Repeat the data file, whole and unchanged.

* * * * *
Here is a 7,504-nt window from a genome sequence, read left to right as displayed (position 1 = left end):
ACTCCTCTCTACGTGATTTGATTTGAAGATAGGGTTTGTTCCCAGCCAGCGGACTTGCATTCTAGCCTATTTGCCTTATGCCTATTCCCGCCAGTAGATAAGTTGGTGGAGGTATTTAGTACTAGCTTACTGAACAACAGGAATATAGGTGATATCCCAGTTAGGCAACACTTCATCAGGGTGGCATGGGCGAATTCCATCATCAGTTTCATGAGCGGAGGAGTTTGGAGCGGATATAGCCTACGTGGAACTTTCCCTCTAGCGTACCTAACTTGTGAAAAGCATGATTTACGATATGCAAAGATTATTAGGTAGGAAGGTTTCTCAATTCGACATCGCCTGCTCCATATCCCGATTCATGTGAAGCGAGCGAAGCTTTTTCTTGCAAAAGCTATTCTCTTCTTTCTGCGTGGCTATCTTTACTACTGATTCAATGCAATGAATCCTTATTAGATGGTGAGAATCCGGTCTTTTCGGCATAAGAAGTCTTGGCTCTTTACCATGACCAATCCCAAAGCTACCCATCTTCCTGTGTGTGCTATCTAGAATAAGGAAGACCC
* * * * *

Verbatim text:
Here is a 7,504-nt window from a genome sequence, read left to right as displayed (position 1 = left end):
ACTCCTCTCTACGTGATTTGATTTGAAGATAGGGTTTGTTCCCAGCCAGCGGACTTGCATTCTAGCCTATTTGCCTTATGCCTATTCCCGCCAGTAGATAAGTTGGTGGAGGTATTTAGTACTAGCTTACTGAACAACAGGAATATAGGTGATATCCCAGTTAGGCAACACTTCATCAGGGTGGCATGGGCGAATTCCATCATCAGTTTCATGAGCGGAGGAGTTTGGAGCGGATATAGCCTACGTGGAACTTTCCCTCTAGCGTACCTAACTTGTGAAAAGCATGATTTACGATATGCAAAGATTATTAGGTAGGAAGGTTTCTCAATTCGACATCGCCTGCTCCATATCCCGATTCATGTGAAGCGAGCGAAGCTTTTTCTTGCAAAAGCTATTCTCTTCTTTCTGCGTGGCTATCTTTACTACTGATTCAATGCAATGAATCCTTATTAGATGGTGAGAATCCGGTCTTTTCGGCATAAGAAGTCTTGGCTCTTTACCATGACCAATCCCAAAGCTACCCATCTTCCTGTGTGTGCTATCTAGAATAAGGAAGACCC